What a concept...someone to actually interpret the constitution. Funny how we forget that the job description is in the constitution!

Oh for the day that we simply look to the constitution!

At 7/28/2005 04:41:00 AM, Blogger mlwhitt said...

Mark: True about the discrimination being just that no matter which way it goes. That's one of those terms like "Hate Crimes" that really get me. Aren't all Crimes hate crimes? Sorry didn't mean to get off topic. But like you said Mark, I don't care if it is a man, woman, what color they are as long as they do their best to interpret the constitution. Too bad too many Judges these days are wanting to make law instead of interpret it.

Wordsmith: If Hillary runs in '08 I hope to goodness that Condi will run. I think she is a great canidate, but honestly the main reason is that I would love to get a good laugh out of not only the first woman but the first nonwhite canidate being conservative. For too long the Left Wing has said that we (conservatives) are made up of White Males and don't care about any other sex or race. That's not true, conservatives are made up for all races, creeds and sexes. The problem is that the liberal media never want's to admit this. I have repeatedly voted for Alan Keyes not because he is black but because he is conservative. Why is it that when a black canidate runs on the left side of the fense (Jessie or Al) that they get tons of coverage, yet when a man far more qualified runs under the conservative ticket, the media rushes to hide the fact that he is even running. Sorry I am off topic again. Back on topic I promise...

Lores: I think the main problem is that the Liberals don't even see the constitution anymore. They think that it is outdated and needs to be rewritten. And how do they propose to rewrite it? With judges that hold to their ways of belief. I think the property rights issue that we just saw come up a month ago clearly shows how in danger we are when those appointed overstep their mandate and start trying to reinvent a wheel that is not broke.

Is the constitution perfect? No if it was then it would spell out everything so clearly that it wouldn't even have to be interpeted, just followed. Does that mean that it needs to be changed? No, it just needs to be followed by judges that don't try to add or change, just use common sense when grey areas are entered.

Bush has the Dems though. He got Roberts confirmed at a lower office without any problems, so now there is nothing they left can do but moan and accept it. What a brillant move on his Bush's part. They call him an idiot, but honestly he just thinks outside the box, something they can't do.

At 7/28/2005 04:42:00 AM, Blogger mlwhitt said...

Wow, sorry for that long posting, I got on a rant. Lores your blog really gets the thought process going.... ;)

At 7/28/2005 05:07:00 AM, Blogger Poison Pero said...

I was shocked that Edith Jones wasn't picked.......She's a staunch Conservative, and a long-time ally of GW's.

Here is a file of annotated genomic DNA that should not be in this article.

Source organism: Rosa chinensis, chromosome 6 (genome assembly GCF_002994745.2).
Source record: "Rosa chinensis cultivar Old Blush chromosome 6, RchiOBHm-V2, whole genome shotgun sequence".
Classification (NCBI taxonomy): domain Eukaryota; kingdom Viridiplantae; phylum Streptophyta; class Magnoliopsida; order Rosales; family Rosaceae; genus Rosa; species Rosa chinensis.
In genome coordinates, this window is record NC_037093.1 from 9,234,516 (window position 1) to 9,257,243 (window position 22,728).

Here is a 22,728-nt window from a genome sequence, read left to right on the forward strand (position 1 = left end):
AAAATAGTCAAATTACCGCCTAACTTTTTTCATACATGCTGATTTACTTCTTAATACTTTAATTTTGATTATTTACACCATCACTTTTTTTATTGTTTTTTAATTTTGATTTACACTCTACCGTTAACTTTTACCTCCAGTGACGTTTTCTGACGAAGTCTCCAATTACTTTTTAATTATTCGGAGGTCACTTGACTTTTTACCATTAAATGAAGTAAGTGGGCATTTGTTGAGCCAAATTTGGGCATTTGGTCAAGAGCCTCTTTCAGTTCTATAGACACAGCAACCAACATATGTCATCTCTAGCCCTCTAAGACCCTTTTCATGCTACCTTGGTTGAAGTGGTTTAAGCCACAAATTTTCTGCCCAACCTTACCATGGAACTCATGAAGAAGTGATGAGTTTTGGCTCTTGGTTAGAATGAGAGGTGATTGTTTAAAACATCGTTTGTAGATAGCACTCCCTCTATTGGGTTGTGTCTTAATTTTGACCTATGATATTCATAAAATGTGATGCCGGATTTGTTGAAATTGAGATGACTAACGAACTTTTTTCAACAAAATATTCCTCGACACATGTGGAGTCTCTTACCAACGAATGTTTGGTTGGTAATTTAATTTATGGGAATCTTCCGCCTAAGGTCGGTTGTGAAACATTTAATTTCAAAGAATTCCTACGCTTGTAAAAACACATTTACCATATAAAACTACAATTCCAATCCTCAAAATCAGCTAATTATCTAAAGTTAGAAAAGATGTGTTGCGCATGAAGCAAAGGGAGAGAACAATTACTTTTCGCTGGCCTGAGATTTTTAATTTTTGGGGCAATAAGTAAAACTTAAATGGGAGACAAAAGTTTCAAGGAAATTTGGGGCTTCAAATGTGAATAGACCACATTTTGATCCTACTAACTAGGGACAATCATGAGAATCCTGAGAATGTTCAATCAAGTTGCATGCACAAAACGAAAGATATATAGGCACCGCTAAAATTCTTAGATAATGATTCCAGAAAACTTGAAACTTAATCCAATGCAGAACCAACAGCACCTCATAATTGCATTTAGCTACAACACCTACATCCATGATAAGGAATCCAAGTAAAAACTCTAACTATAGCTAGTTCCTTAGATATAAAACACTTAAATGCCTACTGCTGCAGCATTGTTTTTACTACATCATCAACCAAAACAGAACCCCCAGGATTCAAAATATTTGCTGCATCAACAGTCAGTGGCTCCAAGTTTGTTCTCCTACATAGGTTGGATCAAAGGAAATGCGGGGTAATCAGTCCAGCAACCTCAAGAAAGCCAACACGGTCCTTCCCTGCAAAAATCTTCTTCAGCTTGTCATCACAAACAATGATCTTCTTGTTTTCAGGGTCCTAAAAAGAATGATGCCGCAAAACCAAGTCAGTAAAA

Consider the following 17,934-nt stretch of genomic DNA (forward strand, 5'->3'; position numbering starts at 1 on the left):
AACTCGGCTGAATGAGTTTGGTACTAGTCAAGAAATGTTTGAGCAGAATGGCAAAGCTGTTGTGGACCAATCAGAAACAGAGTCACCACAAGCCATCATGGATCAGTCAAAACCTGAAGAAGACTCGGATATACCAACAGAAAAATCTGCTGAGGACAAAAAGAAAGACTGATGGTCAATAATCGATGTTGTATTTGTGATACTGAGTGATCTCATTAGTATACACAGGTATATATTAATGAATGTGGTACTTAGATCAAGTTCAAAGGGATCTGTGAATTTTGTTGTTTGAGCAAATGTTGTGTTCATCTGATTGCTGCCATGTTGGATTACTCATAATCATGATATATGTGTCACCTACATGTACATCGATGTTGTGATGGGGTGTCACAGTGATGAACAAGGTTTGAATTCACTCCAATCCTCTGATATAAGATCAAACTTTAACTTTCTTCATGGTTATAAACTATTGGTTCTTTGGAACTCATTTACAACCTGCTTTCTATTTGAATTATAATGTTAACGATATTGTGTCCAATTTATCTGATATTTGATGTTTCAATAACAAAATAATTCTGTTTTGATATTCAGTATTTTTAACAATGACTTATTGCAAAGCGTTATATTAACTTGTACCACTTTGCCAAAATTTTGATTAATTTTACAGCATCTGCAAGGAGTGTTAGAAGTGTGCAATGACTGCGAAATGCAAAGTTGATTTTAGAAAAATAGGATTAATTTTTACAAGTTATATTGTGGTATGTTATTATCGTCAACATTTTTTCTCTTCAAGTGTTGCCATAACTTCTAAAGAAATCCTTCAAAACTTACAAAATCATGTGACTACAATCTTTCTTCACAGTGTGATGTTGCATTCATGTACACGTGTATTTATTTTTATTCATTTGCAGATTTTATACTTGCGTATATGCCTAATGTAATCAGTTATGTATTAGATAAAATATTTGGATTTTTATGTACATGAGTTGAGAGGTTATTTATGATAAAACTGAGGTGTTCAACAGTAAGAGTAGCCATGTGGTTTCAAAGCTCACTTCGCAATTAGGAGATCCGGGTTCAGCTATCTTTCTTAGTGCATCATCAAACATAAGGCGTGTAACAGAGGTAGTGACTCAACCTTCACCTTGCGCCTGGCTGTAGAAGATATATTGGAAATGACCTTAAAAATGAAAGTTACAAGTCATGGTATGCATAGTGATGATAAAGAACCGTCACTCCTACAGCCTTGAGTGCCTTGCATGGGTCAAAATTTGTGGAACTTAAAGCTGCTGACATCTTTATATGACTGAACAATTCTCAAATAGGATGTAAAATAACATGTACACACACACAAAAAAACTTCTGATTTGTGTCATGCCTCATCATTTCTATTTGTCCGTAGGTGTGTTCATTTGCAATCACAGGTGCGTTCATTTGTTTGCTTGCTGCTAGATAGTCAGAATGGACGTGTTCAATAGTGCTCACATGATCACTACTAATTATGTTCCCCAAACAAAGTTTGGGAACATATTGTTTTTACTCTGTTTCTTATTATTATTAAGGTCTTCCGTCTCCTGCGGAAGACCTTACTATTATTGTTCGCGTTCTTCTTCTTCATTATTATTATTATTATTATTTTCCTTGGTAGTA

That said, the more I think about it the more I think a deal is in place.

Renquist wanted his protege on the bench and in his spot as chief.......He has a certain amount of power because he can determine when he retires.

I think he let Bush know this and they made an agreement to have Roberts picked. --> The sure way to guarantee there was no double-cross was for Renquist to stay on the bench, and only retire after Roberts is confirmed.

I will be shocked if this isn't the case, and will be equally shocked if Edith Jones isn't the choice to replace Renquist, with Roberts being bumped up to Chief.

At 7/28/2005 05:56:00 AM, Blogger Lores Rizkalla said...

Don't apologize, mlwhitt. It's good stuff. I've been thinking about writing about the inevitable Hillary run in '08. This is good warm up! ;)

At 7/28/2005 02:10:00 PM, Anonymous mitya said...

You'll forgive me if I ignore most of your well-reasoned post to pick at one phrase. Let's not get caught up in advertising language by believing that there is a "best candidate" for the job. Do we (you) really believe that of the thousands of judges in the US, that Roberts is somehow objectively "better" than all of them? Hopefully not. Clearly various political/subjective critera were used to bring us to Roberts. And if we start looking at criteria like age, or work history, or life experience (etc), don't you think gender is also a fair criteria?

At 7/28/2005 02:27:00 PM, Blogger Lores Rizkalla said...

Good question. My reference to "best candidate" has to do with the combination of a candidate's qualifications, judicial philosophy and his/her ability to get through the confirmation process.

I don't necessarily believe that Roberts is the very best possible judge Bush could have nominated. Here is the one point I do give Ann Coulter. It would have been ideal to get a nominee more like Thomas or Scalia, who might have guaranteed a war of a confirmation process but whose qualifications and judicial philosophy far outweigh the potential drawback of a fight.

Of course, I just heard (on Laura Ingraham this morning) Sen Schumer is saying that no one, himself included, wants a fight.